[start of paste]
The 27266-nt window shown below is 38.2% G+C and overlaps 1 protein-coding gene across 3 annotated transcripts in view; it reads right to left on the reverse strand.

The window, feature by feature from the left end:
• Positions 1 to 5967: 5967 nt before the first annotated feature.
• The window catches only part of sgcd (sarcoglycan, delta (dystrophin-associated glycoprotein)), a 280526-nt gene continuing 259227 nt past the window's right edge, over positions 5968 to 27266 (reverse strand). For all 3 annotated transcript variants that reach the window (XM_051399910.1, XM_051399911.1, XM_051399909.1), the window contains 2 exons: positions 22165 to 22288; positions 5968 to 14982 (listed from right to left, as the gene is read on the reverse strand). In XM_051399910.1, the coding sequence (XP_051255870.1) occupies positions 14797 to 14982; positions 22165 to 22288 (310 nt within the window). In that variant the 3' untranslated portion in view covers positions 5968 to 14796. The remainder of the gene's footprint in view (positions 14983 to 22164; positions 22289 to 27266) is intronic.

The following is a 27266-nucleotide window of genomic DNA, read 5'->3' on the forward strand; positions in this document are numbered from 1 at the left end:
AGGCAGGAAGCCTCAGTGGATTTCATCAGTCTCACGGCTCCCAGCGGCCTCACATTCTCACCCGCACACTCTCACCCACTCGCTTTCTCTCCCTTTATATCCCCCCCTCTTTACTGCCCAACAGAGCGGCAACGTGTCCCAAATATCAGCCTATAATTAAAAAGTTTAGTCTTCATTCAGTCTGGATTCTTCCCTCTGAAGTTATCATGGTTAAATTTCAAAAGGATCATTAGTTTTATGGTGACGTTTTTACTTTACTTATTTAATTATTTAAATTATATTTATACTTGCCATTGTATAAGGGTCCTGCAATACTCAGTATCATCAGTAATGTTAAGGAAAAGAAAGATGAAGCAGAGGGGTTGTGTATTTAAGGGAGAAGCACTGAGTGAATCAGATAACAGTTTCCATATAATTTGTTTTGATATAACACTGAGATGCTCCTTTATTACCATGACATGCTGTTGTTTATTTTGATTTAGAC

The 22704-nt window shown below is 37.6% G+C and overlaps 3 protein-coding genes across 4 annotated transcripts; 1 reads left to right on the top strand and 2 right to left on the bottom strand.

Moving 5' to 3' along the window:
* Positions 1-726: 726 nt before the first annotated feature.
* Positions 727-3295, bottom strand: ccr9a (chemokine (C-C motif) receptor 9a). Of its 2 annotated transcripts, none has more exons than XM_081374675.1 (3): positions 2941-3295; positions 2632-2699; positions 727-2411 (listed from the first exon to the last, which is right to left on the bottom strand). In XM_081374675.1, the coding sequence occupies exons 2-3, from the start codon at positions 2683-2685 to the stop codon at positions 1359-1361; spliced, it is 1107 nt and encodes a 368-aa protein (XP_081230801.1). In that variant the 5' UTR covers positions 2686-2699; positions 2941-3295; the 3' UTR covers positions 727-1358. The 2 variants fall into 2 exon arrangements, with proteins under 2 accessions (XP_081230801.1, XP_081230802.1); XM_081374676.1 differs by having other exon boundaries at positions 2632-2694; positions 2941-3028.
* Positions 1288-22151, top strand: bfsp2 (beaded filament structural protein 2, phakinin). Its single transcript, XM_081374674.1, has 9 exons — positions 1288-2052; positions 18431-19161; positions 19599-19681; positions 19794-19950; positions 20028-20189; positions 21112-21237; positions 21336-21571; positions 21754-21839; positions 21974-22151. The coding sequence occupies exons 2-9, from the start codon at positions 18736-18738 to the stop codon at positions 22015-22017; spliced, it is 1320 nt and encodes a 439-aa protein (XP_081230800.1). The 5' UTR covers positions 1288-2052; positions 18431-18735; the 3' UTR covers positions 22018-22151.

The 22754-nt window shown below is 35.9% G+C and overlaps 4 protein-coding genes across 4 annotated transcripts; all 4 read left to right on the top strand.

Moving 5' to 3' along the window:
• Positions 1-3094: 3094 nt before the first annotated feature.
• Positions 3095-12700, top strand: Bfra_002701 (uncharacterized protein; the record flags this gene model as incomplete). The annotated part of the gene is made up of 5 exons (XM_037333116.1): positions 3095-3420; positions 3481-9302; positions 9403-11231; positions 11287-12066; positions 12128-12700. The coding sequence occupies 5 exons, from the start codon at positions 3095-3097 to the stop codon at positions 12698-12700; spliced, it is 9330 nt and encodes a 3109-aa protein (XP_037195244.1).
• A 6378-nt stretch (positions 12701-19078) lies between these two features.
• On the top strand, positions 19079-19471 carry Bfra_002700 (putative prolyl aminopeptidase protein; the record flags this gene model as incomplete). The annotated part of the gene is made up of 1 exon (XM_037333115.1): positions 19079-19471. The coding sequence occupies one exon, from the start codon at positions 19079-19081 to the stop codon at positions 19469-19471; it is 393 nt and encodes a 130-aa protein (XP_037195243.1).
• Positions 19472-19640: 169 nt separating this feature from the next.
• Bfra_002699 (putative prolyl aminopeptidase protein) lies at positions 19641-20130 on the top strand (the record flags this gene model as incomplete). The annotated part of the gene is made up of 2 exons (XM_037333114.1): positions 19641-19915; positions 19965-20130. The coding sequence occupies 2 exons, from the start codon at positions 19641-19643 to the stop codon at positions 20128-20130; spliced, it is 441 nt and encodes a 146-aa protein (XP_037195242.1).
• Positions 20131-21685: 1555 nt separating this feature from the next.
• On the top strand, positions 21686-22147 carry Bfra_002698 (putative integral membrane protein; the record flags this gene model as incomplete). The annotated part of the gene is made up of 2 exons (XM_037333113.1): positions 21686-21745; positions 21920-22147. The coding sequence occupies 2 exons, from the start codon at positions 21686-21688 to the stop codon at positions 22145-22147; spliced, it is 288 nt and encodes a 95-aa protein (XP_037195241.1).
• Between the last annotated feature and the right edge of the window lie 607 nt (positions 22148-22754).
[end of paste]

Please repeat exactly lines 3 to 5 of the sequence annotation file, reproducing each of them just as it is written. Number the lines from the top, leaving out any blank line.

• Positions 1 to 5967: 5967 nt before the first annotated feature.
• The window catches only part of sgcd (sarcoglycan, delta (dystrophin-associated glycoprotein)), a 280526-nt gene continuing 259227 nt past the window's right edge, over positions 5968 to 27266 (reverse strand). For all 3 annotated transcript variants that reach the window (XM_051399910.1, XM_051399911.1, XM_051399909.1), the window contains 2 exons: positions 22165 to 22288; positions 5968 to 14982 (listed from right to left, as the gene is read on the reverse strand). In XM_051399910.1, the coding sequence (XP_051255870.1) occupies positions 14797 to 14982; positions 22165 to 22288 (310 nt within the window). In that variant the 3' untranslated portion in view covers positions 5968 to 14796. The remainder of the gene's footprint in view (positions 14983 to 22164; positions 22289 to 27266) is intronic.

The following is a 27266-nucleotide window of genomic DNA, read 5'->3' on the forward strand; positions in this document are numbered from 1 at the left end: